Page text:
Obviously, it is of no importance to mention how well my friend danced in the end. What is important is for this story to bring you a little closer to the Prince’s truth… Because, without it, it’s quite possible that society falls deeper and deeper into a coma. The Prince’s secret is as simple as it is hard to apply in our time… “you can only see clearly with your heart; you cannot see the essence of things with your eyes”. But, indubitably, it’s worth the try…

Artemis Christina M.

 

This article is dedicated…

To Beauty Guards everywhere, in or out of this blog. To all the people who keep The Little Prince alive in themselves. To those who, despite the occasional hardship, see heartily the essence and beauty in life and preserve it.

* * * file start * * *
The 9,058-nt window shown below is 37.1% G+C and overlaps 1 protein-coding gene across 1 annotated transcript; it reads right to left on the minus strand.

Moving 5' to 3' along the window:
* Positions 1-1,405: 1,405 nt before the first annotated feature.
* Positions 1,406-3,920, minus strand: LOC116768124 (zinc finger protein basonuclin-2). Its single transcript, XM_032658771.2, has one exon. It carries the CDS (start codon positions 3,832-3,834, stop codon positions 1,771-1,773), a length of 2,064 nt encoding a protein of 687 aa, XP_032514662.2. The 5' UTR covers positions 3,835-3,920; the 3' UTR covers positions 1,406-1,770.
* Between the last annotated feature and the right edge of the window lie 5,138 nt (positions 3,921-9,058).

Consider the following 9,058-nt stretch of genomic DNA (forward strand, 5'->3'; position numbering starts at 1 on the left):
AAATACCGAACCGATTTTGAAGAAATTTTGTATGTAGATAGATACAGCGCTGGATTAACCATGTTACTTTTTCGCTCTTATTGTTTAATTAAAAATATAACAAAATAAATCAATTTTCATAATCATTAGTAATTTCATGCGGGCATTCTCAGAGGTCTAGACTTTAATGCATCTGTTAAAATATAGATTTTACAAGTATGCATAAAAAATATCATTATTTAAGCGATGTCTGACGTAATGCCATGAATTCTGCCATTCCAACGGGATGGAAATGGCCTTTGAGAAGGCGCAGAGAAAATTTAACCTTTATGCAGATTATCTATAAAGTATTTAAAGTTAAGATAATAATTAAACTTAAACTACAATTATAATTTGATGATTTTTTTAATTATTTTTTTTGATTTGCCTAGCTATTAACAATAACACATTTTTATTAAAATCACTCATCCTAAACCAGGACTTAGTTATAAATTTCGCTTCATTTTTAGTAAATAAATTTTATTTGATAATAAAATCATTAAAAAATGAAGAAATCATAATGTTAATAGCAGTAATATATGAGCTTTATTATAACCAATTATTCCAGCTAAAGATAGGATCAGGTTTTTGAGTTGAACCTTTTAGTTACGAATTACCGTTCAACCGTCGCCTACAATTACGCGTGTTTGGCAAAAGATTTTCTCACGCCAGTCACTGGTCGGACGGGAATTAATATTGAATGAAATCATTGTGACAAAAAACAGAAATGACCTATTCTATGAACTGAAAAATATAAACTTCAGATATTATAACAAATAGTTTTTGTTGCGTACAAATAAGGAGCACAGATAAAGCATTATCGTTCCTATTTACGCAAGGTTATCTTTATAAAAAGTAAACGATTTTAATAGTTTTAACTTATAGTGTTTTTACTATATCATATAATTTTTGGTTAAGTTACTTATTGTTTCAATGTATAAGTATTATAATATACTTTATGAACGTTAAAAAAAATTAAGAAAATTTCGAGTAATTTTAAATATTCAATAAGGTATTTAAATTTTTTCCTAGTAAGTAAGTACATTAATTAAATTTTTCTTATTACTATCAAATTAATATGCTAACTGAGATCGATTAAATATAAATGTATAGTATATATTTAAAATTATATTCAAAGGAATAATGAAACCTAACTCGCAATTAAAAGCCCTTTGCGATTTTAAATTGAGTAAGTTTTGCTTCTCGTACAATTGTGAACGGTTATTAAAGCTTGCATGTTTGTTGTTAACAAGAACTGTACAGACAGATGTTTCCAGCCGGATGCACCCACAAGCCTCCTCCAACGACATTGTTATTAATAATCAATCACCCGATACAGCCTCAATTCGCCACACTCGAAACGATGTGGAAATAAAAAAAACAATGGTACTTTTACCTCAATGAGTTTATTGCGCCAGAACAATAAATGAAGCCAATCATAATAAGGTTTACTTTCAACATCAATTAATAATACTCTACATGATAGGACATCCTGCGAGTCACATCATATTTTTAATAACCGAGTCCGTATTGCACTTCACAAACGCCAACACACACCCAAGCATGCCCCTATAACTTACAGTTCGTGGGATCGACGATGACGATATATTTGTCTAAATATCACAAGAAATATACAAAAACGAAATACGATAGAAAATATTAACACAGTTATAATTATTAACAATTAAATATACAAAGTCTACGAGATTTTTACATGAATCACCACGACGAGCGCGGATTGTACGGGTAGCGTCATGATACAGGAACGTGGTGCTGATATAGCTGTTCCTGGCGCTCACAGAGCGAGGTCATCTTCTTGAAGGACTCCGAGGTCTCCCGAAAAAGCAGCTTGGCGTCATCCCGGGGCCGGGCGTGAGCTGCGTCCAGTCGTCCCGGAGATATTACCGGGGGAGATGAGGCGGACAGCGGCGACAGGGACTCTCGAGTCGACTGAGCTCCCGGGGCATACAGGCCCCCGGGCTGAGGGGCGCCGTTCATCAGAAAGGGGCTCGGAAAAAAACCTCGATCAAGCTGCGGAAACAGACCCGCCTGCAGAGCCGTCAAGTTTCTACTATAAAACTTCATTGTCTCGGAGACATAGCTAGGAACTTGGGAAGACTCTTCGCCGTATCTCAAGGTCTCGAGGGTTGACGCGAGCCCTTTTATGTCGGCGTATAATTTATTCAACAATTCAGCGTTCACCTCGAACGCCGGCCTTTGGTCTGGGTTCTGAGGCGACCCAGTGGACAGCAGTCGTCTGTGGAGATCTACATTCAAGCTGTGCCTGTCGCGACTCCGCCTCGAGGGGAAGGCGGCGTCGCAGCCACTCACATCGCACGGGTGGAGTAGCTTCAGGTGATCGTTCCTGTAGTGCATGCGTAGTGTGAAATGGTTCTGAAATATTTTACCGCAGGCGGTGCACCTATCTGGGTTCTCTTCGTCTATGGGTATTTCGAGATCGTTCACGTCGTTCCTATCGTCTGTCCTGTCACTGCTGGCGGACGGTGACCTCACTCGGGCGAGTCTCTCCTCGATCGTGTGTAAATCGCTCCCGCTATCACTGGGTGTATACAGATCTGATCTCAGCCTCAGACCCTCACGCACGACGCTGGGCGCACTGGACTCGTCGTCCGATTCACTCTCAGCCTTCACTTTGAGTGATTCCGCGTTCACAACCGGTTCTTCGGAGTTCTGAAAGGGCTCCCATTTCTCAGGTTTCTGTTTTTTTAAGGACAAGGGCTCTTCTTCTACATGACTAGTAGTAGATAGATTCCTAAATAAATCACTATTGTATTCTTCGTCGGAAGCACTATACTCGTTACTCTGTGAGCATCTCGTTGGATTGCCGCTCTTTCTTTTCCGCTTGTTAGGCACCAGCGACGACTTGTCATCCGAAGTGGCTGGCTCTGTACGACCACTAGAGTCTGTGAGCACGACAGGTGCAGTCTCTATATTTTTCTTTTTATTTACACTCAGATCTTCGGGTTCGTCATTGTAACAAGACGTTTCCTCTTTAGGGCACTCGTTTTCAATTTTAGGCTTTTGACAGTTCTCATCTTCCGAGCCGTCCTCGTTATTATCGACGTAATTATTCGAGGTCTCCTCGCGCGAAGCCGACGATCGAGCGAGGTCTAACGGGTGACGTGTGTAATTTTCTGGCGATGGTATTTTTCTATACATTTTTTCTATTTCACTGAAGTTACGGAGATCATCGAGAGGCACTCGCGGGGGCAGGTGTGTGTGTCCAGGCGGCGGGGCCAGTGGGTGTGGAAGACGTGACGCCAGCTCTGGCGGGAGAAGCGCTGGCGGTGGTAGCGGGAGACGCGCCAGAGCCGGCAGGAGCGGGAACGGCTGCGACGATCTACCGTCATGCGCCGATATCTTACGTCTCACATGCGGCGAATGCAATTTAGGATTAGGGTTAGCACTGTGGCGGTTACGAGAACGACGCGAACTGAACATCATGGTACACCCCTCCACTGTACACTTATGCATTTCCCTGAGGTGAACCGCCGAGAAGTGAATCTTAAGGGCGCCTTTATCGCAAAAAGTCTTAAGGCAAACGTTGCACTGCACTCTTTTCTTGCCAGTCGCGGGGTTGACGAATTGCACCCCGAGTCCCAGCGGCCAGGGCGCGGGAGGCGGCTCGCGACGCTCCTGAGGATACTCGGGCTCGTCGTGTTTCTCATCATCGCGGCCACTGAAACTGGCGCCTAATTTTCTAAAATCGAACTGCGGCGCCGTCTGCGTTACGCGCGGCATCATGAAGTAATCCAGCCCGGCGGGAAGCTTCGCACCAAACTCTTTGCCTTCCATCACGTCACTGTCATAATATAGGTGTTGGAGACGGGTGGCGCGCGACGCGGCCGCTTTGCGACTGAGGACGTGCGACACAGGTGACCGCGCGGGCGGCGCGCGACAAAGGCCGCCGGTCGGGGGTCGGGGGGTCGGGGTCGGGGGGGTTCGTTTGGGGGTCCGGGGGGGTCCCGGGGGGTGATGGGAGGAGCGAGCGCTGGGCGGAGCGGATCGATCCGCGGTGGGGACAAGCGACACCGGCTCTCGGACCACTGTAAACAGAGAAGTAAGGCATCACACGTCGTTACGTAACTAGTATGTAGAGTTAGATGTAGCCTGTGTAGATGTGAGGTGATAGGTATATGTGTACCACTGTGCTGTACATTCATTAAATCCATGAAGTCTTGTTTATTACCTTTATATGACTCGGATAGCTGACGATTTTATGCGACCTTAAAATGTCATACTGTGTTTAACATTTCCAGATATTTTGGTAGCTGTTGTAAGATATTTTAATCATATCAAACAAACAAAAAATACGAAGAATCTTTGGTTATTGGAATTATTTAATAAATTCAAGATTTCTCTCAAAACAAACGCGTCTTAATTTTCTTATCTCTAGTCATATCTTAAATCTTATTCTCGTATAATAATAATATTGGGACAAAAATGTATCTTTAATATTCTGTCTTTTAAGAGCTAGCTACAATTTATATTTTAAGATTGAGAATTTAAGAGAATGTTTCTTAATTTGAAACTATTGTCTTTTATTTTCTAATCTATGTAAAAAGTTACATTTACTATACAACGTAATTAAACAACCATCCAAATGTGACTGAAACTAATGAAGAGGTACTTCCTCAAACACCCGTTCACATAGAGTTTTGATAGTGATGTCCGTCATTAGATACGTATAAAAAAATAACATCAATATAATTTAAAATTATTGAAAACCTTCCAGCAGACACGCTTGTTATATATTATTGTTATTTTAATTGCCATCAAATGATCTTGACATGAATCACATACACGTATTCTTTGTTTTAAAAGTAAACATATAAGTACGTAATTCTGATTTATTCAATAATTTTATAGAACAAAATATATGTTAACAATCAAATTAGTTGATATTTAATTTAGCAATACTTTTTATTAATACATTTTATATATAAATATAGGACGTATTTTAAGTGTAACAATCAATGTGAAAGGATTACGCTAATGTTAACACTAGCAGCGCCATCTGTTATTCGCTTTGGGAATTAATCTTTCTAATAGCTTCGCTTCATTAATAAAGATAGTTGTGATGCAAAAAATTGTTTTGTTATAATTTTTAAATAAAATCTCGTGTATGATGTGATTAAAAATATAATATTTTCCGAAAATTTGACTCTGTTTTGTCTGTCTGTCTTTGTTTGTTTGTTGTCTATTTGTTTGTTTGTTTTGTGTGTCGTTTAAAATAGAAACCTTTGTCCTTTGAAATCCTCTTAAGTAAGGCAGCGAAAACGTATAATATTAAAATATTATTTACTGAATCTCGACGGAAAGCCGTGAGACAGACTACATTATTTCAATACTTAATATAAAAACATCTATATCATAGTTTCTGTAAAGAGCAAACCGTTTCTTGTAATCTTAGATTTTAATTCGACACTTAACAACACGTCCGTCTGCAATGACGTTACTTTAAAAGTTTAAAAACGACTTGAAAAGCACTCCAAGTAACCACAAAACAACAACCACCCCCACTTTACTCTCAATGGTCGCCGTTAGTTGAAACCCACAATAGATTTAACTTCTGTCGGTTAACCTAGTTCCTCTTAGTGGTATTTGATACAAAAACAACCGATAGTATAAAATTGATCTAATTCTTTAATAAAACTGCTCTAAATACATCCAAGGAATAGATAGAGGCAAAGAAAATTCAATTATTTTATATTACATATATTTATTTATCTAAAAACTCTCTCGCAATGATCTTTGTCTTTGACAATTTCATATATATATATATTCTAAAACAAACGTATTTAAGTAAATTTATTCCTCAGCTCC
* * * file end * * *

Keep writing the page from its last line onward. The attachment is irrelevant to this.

To the Famous Dancer and Instructor who, by providing this example, shone a light on a difficult path; so that we can, in the course of our lives, see clearly the essence with the eyes of our soul – no matter how dark it is.

 

 

Below, I affix the excerpt from the original text:

“Voici mon secret. Il est très simple: on ne voit bien qu’avec le cœur. L’essentiel est invisible pour les yeux.”

Antoine de Saint-Exupéry, Le Petit Prince.